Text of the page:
It’s summertime, and that means some downtown State College businesses are feeling the heat from Penn State students’ summer hiatuses.
“We generally see a fair decrease in the amount of diners coming through our doors in the summer. This is inevitable when the number of Penn State students drops dramatically,” said John Briggs, manager at The Corner Room on West College Avenue.
And it’s not just the customer base. Briggs said the restaurant loses many employees every year due to graduation or because they go home for the summer. Restaurant management hires many people who stay for the summer to “back-fill” the gap, he said.
“The labor issue with students leaving in the summer is particularly challenging for the restaurants, and I think it’s even more challenging now considering the low unemployment rates,” said Downtown State College Improvement District Director Rob Schmidt.
Patrick Daugherty, owner of The Tavern Restaurant, said the toughest part of the summer for businesses like his is the time between Mother’s Day and high school graduations, because many student workers have left or graduated, and fewer tourists and prospective Penn State students come to town to tour campus and dine.
“We rely heavily on student workers and we miss the ones that aren’t here,” he said.
But events — both Penn State related and otherwise — that happen throughout the summer usually help The Tavern out with business.
“We just had Penn State’s Alumni Reunion Weekend, this weekend is Father’s Day, there was a conference that helped — International Association of Town and Gown — last weekend there were some sports camps,” Daugherty said.
Salud Juicery on South Fraser Street relies “heavily” on foot traffic, so the lack of Penn State students walking to and from class makes business slower in the summer, manager Nick Bizousky said.
Students make up about half of Salud’s customer base, he said, so the juice and wellness bar is trying to expand its offerings.
“We’re just trying to expand, because it’s easier to do more things when it’s slower,” he said. Salud is now offering quiche, breakfast burritos and other baked goods to attract community members rather than just students.
Schmidt said the DID is working with downtown business to enhance open air and outdoor dining, due to a demand among community members for patios and outdoor seating. He said he’s also trying to get business owners to have bands start playing earlier to cater to non-student crowds.
“Maybe if they started earlier in the evening, you might see more of the locals come downtown to see those bands,” he said.
John Mangan, co-owner of Cafe 210 West, said his restaurant has already started having bands play earlier, and they’re seeing success.
Business, like always, is a bit slower at the beginning and end of the summer, he said, but Cafe’s outdoor patio is attractive to community members looking for outdoor dining on nice days.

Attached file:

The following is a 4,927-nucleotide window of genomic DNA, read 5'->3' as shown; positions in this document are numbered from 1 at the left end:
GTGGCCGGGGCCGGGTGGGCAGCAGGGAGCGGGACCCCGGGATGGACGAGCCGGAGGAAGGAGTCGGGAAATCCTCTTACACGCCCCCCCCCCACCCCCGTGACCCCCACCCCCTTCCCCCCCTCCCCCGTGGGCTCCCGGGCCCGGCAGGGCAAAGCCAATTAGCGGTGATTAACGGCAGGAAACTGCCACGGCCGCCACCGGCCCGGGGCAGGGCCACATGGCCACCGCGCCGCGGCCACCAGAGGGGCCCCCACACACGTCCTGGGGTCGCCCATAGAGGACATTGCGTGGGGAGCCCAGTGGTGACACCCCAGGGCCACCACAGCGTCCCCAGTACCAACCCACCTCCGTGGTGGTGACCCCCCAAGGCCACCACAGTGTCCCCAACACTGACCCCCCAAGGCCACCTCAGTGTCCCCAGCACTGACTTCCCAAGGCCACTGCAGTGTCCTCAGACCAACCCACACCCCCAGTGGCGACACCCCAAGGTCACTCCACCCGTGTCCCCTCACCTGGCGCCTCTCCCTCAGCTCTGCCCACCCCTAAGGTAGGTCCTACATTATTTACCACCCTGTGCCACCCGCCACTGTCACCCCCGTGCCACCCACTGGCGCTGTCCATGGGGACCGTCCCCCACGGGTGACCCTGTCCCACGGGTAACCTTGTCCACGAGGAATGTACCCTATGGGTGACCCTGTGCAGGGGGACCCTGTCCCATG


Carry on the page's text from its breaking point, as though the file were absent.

Some of the DID’s efforts to move events like Pop Up Ave closer to Cafe’s end of the avenue have helped greatly with foot traffic, he said, along with the changing face of the town.
“(State College) is almost like a tourist town as far as the restaurant business,” he said. “But I’ve noticed over the last 10 years that there’s a large rise in like weddings and reunions and people that specifically come to town on the weekends for when they feel it’s not gonna be busy so they can get into the bars and restaurants, and some of these have become annual events that we plan around.”
Construction and parking
Construction and parking are two of the biggest complaints Briggs said he gets from customers regarding downtown State College.
“The perception seems to be that ‘it’s difficult parking downtown,’ ” he said. “The three garages on Pugh, Fraser and Beaver often have plenty of spots, so I believe it’s a stigma that is hard to shake. In the summer, the accessibility is much greater than perceived, and folks at the (DID), for example, do a great job at trying to entice visitors.”
Schmidt, at the DID, said the organization is working to promote the many activities that already happen downtown every summer, like First Fridays, Pop Up Ave. and the Central Pennsylvania Festival of the Arts.
“We’re trying to facilitate some more events and activities throughout the summer to really showcase what we have going on downtown,” he said.
At the DID, they haven’t heard many complaints about construction, he said, though some of the construction on Beaver Avenue has caused delivery issues for several businesses.
“Construction’s inevitable,” he said. “I think once these projects are done they’re gonna really improve the look of downtown.”
Daugherty, who also sits on the board of directors for the DID, said the organization has done a lot to minimize the negative effects of construction on business over the years, including moving disruptive work to nights and closing down intersections for 24 hours to fast-track large projects.
The bigger complaint, he said, is the Pennsylvania Department of Transportation construction on North Atherton Street, which local business owners and borough officials have no control over. For that construction project, he said, the worst is still yet to come.
“I think it’s had an impact (on business),” he said. “I just hope it hasn’t had a permanent impact.”
The Hotel State College, the parent company of The Corner Room, offers a three-hour garage parking validation if guests spend $15 or more at its affiliated restaurants, in order to attract more people to come downtown, Briggs said. State College also has free street parking until 10 a.m. and after 10 p.m.
“The fact is that, yes, the students are gone ... but if our businesses are gonna open their doors every day, we want to support them,” Schmidt said.